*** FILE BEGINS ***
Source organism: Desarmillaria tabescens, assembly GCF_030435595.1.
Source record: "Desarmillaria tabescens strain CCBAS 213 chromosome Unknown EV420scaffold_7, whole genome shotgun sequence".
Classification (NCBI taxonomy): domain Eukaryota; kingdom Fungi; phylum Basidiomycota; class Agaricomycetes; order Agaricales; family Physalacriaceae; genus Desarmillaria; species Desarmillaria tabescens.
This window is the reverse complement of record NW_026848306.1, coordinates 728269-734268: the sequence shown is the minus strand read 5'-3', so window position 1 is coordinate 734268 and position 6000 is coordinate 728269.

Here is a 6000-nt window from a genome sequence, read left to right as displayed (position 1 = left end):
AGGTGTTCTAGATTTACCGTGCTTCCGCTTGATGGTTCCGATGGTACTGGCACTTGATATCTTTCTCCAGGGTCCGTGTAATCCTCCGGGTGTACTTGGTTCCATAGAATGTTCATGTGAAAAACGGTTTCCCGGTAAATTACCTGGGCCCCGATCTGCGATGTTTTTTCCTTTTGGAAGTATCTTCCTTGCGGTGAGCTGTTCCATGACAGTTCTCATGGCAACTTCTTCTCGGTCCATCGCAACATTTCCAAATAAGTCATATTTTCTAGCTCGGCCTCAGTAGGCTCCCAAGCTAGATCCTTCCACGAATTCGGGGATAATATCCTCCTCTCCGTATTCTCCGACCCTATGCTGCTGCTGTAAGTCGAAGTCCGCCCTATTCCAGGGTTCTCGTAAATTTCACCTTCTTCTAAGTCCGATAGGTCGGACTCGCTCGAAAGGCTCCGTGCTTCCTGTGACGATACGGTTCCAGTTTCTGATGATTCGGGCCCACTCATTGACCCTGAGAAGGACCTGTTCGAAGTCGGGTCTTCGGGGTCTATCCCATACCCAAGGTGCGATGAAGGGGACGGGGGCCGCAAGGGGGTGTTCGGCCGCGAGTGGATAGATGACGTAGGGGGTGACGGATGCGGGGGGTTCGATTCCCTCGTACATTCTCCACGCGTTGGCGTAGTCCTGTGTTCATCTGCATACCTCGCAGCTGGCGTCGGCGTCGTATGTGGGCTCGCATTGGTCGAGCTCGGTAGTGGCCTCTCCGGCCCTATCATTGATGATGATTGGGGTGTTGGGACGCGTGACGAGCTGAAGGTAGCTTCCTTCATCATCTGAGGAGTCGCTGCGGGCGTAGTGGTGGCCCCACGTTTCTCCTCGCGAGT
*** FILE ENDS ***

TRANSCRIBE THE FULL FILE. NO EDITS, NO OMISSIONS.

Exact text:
Source organism: Desarmillaria tabescens, assembly GCF_030435595.1.
Source record: "Desarmillaria tabescens strain CCBAS 213 chromosome Unknown EV420scaffold_7, whole genome shotgun sequence".
Classification (NCBI taxonomy): domain Eukaryota; kingdom Fungi; phylum Basidiomycota; class Agaricomycetes; order Agaricales; family Physalacriaceae; genus Desarmillaria; species Desarmillaria tabescens.
This window is the reverse complement of record NW_026848306.1, coordinates 728269-734268: the sequence shown is the minus strand read 5'-3', so window position 1 is coordinate 734268 and position 6000 is coordinate 728269.

Here is a 6000-nt window from a genome sequence, read left to right as displayed (position 1 = left end):
AGGTGTTCTAGATTTACCGTGCTTCCGCTTGATGGTTCCGATGGTACTGGCACTTGATATCTTTCTCCAGGGTCCGTGTAATCCTCCGGGTGTACTTGGTTCCATAGAATGTTCATGTGAAAAACGGTTTCCCGGTAAATTACCTGGGCCCCGATCTGCGATGTTTTTTCCTTTTGGAAGTATCTTCCTTGCGGTGAGCTGTTCCATGACAGTTCTCATGGCAACTTCTTCTCGGTCCATCGCAACATTTCCAAATAAGTCATATTTTCTAGCTCGGCCTCAGTAGGCTCCCAAGCTAGATCCTTCCACGAATTCGGGGATAATATCCTCCTCTCCGTATTCTCCGACCCTATGCTGCTGCTGTAAGTCGAAGTCCGCCCTATTCCAGGGTTCTCGTAAATTTCACCTTCTTCTAAGTCCGATAGGTCGGACTCGCTCGAAAGGCTCCGTGCTTCCTGTGACGATACGGTTCCAGTTTCTGATGATTCGGGCCCACTCATTGACCCTGAGAAGGACCTGTTCGAAGTCGGGTCTTCGGGGTCTATCCCATACCCAAGGTGCGATGAAGGGGACGGGGGCCGCAAGGGGGTGTTCGGCCGCGAGTGGATAGATGACGTAGGGGGTGACGGATGCGGGGGGTTCGATTCCCTCGTACATTCTCCACGCGTTGGCGTAGTCCTGTGTTCATCTGCATACCTCGCAGCTGGCGTCGGCGTCGTATGTGGGCTCGCATTGGTCGAGCTCGGTAGTGGCCTCTCCGGCCCTATCATTGATGATGATTGGGGTGTTGGGACGCGTGACGAGCTGAAGGTAGCTTCCTTCATCATCTGAGGAGTCGCTGCGGGCGTAGTGGTGGCCCCACGTTTCTCCTCGCGAGT